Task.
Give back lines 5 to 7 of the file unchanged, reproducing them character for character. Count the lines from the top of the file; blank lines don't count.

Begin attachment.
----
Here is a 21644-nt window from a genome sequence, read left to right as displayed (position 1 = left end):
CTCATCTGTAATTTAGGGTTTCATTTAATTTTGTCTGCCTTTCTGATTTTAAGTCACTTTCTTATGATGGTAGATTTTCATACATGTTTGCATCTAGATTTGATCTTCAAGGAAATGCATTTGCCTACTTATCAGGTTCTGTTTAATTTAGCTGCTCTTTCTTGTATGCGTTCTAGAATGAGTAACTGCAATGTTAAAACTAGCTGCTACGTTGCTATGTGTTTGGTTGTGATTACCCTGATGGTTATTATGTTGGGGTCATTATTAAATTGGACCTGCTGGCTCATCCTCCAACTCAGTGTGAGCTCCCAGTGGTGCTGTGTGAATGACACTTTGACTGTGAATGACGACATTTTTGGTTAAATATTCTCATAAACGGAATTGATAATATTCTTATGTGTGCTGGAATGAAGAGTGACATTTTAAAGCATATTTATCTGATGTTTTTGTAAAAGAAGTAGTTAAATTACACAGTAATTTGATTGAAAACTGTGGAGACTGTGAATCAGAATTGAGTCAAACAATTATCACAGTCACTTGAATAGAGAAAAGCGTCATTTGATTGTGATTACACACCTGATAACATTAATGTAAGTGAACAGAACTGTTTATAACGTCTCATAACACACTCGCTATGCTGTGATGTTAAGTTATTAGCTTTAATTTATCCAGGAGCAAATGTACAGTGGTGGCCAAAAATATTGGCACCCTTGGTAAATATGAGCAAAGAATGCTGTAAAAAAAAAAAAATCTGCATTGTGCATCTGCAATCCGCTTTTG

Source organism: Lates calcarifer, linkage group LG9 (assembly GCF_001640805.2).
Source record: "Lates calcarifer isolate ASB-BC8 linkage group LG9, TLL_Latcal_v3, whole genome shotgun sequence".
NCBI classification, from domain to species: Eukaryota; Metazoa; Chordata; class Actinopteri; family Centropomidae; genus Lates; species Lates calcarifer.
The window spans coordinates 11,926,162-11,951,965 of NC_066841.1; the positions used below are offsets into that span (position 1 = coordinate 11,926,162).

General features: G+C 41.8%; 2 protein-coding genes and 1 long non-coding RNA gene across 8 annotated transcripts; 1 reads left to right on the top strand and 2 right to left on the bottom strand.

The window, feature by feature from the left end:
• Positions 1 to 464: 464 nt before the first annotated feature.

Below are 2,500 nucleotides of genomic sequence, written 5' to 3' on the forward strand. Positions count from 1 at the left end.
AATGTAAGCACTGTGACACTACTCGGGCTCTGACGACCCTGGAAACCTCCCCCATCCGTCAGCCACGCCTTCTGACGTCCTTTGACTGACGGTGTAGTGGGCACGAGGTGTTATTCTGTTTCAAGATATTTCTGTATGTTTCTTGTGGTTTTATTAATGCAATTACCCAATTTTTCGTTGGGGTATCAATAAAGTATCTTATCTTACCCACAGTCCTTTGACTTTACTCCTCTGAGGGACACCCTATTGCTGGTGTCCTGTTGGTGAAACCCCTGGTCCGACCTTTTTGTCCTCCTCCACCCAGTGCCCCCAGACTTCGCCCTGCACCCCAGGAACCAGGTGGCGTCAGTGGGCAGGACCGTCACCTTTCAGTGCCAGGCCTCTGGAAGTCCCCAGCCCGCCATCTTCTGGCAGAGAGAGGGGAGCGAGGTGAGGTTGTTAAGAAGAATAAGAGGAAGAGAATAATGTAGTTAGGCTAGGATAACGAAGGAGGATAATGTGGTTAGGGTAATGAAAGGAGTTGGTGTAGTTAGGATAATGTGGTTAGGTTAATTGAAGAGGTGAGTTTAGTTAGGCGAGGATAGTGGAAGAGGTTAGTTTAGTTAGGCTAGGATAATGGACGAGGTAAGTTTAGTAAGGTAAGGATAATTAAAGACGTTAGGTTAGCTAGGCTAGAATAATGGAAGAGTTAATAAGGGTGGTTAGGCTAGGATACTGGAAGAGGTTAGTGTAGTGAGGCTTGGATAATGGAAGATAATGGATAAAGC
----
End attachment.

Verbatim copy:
NCBI classification, from domain to species: Eukaryota; Metazoa; Chordata; class Actinopteri; family Centropomidae; genus Lates; species Lates calcarifer.
The window spans coordinates 11,926,162-11,951,965 of NC_066841.1; the positions used below are offsets into that span (position 1 = coordinate 11,926,162).

General features: G+C 41.8%; 2 protein-coding genes and 1 long non-coding RNA gene across 8 annotated transcripts; 1 reads left to right on the top strand and 2 right to left on the bottom strand.